Campaigners are calling for the Mayor and TfL to address the most dangerous junctions in the city as a matter of urgency, and to implement continental-style streets in London to make them as safe and inviting as they are in Holland.

Thanks to David Vallade for the poignant illustration above

Replies

Not just twice as likely. Five or six times as likely:

 

http://drawingrings.blogspot.com/2011/11/some-estimated-cycling-casualty-rates.html

 

 

Perhaps the figure is higher, but we went with the best data available at present

where's your data from? (i know the figures on the link are KSIs not deaths.. but maybe it's better to use that anyway?)

if anyone wants to read a great academic article on why the dutch have done so well, read the link below.

yes it has a few flaws and doesn't discuss the weather being a factor, etc, but otherwise very interesting and accessible paper. i had to critique it for my studies.

as the paper says, the UK had relatively more cyclists than the Netherlands did just after the war, though that all changed with the mass uptake of four wheels, but after the 1970s oil crisis the dutch made major changes to their town planning and cycle infrastructure...

so it is possible to change , it is just up to us to sort it out.

http://www.vtpi.org/irresistible.pdf

I'm sure that if the HSE monitored our roads as they do construction sites, they would shut them down instantly. It's not acceptable that people should die or become seriously injured to get priorities changed. This shouldn't be a political issue, there should be safety for all.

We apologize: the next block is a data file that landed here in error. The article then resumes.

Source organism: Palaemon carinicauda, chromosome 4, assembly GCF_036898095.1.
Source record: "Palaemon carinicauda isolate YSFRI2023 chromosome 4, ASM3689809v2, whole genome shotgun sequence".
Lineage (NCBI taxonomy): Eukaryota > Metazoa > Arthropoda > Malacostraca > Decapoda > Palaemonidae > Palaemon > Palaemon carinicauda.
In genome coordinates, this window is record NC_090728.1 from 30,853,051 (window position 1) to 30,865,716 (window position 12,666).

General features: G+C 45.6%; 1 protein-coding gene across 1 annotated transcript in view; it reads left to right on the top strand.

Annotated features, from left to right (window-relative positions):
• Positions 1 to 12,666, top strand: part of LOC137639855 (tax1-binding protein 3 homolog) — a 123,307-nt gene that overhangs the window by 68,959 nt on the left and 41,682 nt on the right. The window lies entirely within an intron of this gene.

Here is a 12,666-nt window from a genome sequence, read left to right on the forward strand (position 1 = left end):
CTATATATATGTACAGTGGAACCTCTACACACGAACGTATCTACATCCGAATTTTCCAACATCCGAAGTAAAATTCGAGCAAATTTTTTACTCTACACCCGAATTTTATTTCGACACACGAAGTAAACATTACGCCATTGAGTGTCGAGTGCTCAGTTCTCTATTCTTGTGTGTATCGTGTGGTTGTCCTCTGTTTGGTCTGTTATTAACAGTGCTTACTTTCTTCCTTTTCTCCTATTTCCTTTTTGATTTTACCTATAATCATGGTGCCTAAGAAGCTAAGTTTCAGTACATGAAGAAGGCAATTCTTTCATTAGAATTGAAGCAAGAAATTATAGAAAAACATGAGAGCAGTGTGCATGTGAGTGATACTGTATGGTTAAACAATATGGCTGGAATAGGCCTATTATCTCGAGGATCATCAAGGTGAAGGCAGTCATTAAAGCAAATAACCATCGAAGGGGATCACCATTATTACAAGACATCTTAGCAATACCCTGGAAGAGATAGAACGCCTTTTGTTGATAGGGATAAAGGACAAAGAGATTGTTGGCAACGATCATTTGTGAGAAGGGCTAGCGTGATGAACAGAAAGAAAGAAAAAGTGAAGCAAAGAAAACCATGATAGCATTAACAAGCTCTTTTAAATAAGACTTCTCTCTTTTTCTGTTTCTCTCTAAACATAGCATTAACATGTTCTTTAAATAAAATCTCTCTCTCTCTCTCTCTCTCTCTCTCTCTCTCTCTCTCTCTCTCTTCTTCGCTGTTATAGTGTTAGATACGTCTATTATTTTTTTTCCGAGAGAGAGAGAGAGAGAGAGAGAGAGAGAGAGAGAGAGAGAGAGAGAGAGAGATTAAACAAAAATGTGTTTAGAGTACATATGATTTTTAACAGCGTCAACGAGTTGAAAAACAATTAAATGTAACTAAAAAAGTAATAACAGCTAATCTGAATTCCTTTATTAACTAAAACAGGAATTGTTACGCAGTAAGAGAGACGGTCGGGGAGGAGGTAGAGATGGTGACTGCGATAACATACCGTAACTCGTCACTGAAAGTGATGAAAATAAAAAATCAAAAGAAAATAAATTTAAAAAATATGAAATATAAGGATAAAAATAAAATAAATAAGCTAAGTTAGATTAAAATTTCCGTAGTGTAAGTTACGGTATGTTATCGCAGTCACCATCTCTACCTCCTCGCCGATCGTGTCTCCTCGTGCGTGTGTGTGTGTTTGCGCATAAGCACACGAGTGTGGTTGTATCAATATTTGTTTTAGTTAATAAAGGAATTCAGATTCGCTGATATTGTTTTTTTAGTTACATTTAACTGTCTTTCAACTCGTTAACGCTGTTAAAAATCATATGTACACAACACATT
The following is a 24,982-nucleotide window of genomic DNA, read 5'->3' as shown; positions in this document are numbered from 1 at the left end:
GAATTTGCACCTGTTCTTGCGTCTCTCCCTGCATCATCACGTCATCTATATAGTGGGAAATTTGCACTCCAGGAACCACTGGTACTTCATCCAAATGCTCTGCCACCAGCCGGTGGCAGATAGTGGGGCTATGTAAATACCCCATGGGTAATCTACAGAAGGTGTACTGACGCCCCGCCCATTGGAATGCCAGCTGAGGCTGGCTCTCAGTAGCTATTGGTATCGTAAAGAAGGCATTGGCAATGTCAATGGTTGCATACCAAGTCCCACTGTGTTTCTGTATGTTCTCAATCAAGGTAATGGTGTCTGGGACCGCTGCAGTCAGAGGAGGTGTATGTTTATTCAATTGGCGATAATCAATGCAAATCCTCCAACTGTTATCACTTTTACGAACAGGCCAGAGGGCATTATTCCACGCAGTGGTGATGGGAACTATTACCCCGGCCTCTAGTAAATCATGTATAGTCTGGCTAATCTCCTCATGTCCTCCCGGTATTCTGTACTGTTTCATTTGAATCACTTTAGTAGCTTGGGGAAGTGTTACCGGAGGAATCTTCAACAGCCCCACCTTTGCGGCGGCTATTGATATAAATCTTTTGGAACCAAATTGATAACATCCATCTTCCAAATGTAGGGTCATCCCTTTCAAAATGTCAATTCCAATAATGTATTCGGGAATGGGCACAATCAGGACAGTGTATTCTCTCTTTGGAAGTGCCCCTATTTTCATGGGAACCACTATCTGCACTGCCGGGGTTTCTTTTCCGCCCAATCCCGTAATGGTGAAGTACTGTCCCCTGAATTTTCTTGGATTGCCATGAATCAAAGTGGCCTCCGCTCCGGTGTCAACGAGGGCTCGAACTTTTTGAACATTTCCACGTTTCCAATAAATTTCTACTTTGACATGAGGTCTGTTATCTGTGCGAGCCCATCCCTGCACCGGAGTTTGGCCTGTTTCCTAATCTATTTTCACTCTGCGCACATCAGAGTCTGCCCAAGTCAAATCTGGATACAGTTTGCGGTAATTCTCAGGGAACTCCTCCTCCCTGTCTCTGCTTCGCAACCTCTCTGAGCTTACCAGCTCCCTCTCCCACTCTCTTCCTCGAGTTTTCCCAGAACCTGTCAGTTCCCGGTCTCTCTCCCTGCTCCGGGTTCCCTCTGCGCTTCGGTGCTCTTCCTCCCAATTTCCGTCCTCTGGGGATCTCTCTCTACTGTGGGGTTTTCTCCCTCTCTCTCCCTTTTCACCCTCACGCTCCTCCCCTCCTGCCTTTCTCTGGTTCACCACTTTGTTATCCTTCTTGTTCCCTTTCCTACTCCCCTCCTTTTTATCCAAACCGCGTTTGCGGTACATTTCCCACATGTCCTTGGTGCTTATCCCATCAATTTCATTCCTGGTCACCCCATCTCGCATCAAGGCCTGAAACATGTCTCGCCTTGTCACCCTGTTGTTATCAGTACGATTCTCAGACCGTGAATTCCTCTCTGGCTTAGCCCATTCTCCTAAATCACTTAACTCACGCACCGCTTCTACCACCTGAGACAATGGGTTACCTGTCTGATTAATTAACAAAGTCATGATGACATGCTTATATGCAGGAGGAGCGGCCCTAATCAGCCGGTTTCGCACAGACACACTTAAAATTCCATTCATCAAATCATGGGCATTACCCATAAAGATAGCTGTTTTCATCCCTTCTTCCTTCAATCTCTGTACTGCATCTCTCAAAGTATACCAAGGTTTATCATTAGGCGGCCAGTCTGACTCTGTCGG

As a cyclist myself, and for sometime also on the lunatic asylum that is the roads of Paris, I have every sympathy for cyclists, and I agree that planning and other road users' attitudes are probably the biggest factors in causing deaths. But I do think there is another factor that should be taken into account when comparing the UK with the Netherlands: cyclists' own behaviour. Cyclists in the Netherlands tend to pootle around at relatively slow speed. They know that cycling at full speed in the city generally doesn't get you there much faster and just tires you out, as you end up just stopping and accelerating more. UK cyclists (including me) seem to want to go as fast as possible, as much as possible, and hate stopping. This can result in some pretty silly risks being taken. You only have to look at this video to see what I mean: http://www.youtube.com/watch?v=YDAYkdlKEGI We also need a parallel campaign to get UK cyclists to slow down, be a little less aggressive and take fewer risks. It's tempting to think that all other road users should give way to us as we're the most vulnerable - and in general I agree - but that doesn't mean we should behave as though we're No.1 and that we have every right to nip in and out of tiny gaps trying our best to avoid having to use our brakes. If cyclists are that keen to save their energy & strength they should get an electric mod fitted so they can get back up to speed easily without taking silly risks.